As the cost of higher education—and associated student loan debt—continue to mount, consumers and observers rightly voice concern about its value.
Legal education is no exception. Indeed, Justice Neil Gorsuch recently wondered, “Does it really require seven years of collegiate education to become a competent lawyer?”
The answer to that question clearly is no.
Yes, the education provided by traditional law schools—which typically takes three years after an undergraduate program—provides a sound foundation for becoming a legal counselor and advocate, as well as outstanding transferrable skills and a path to licensure. Attorneys who have taken the traditional path to legal practice in the US are well-positioned to serve.
That said, we should not fool ourselves into supposing that this well-worn path is the exclusive or necessarily the best route to becoming a lawyer.
Many countries place principal responsibility for legal education on a partnership between the undergraduate programs at universities and the practicing bar.
For example, in England, qualifying as a solicitor is possible through three years of undergraduate study—the academic phase of legal training—followed by two years of qualifying legal work experience—the vocational phase of legal training—with passage of a qualifying examination required between the two phases and at the end.
Can It Work in the US?
It’s worth asking whether such a model could be replicated in our country. To some extent, a similar model exists in some states that permit college graduates to prepare for the bar examination through an apprenticeship program, without attending law school.
Virginia affords this opportunity through its Law Reader program. A bachelor’s degree—notably any bachelor’s degree except a bachelor of laws—is a prerequisite, followed by a prescribed course of study under the direction of a supervising attorney over three years. California, Vermont, and Washington have similar programs.
But such programs attract only a handful of applicants, and not all as famous as Kim Kardashian, who is completing California’s apprenticeship program. Thus, these programs do not truly serve as a major pipeline for practicing attorneys.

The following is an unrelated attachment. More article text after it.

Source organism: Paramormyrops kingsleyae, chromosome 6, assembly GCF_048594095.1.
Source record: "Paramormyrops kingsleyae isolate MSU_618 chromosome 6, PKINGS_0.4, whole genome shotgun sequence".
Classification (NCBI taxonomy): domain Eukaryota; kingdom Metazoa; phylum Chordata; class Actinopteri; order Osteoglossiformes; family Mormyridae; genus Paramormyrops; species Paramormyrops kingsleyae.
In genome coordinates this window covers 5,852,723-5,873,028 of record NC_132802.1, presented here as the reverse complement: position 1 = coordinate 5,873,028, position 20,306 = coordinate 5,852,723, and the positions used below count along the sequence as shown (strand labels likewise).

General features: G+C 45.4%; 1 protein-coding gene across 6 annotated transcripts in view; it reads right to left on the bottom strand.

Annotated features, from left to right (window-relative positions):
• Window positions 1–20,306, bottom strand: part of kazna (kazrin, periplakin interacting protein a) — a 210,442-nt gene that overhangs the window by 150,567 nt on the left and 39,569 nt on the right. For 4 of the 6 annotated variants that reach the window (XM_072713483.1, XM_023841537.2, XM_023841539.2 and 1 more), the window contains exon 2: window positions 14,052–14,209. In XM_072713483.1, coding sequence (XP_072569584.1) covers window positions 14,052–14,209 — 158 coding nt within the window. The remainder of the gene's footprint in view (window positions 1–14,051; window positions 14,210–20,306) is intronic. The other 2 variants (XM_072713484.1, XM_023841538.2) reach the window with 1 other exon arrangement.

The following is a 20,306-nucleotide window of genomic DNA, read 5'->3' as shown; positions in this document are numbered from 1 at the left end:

Reasons for Low Turnout
Why is this the case?
Most likely, restrictions on the number of apprentices whom attorneys can supervise. For example, Virginia’s limit is one apprentice per supervising attorney.
Other factors include the length of the apprenticeship—three or four years in the states permitting apprenticeships—and the paucity of practitioners capable of guiding apprentices through the numerous subjects in the program all contribute to the small uptake.
This latter point may be the most salient: American legal apprenticeships combine the academic and vocational components of legal education into a single experience, one that very few practicing attorneys are positioned to deliver.
Is there a way to make this alternate path more viable? Yes, if universities, state bar examination authorities, and law firms unite to make it work.
If universities were to offer undergraduate majors in law—as does the University of Arizona—and bar examination authorities were to accept some or much of that education as credit toward the course requirements for the apprenticeship program, it might be possible to reduce the academic component of American legal apprenticeships.
More practicing lawyers might be willing and able to serve as supervising attorneys if they were less responsible for overseeing the apprentice’s academic course of study. Further, with that change, bar examination authorities might be more willing to permit attorneys to supervise more than one apprentice.
Another reform would be even more potent.
Bar examination authorities could permit the entire academic component of the apprenticeship to be completed through a one-year “conversion” course taught by law schools. Such a path has existed in England, where those who completed non-law undergraduate degrees could complete a graduate diploma in law in one year.
More recently, England has moved to a system that allows anyone with an undergraduate degree to sit for stage one of the Solicitor Qualifying Examination, then complete a two-year apprenticeship before taking a skills-focused stage two of the SQE. Both non-law and law undergraduates take advantage of preparation courses for both stages of the SQE.
Imagine if state bar examination authorities permitted the academic component of apprenticeships to be satisfied by a one-year program offered by law schools, to be followed by a two-year practice-focused apprenticeship and passage of the bar exam. Then law schools would be encouraged to develop such programs and law firms might be willing to accept apprentices or law clerks on two-year training contracts.
Gorsuch’s musings raise the need for actual reform that will create a viable, alternate path to the practice of law that is more affordable. For this to happen, bar examination authorities, legal education leaders, and members of the practicing bar must come together to discuss these alternative paths that can deliver solid legal training without plunging legal aspirants into punishing debt.
More importantly, strengthening alternative paths to legal practice will ensure that the profession is accessible to people from all walks of life, which will enhance the pursuit of justice that matters so much.
This article does not necessarily reflect the opinion of The Bureau of National Affairs, Inc., the publisher of Bloomberg Law and Bloomberg Tax, or its owners.
A. Benjamin Spencer is dean of the William & Mary Law School.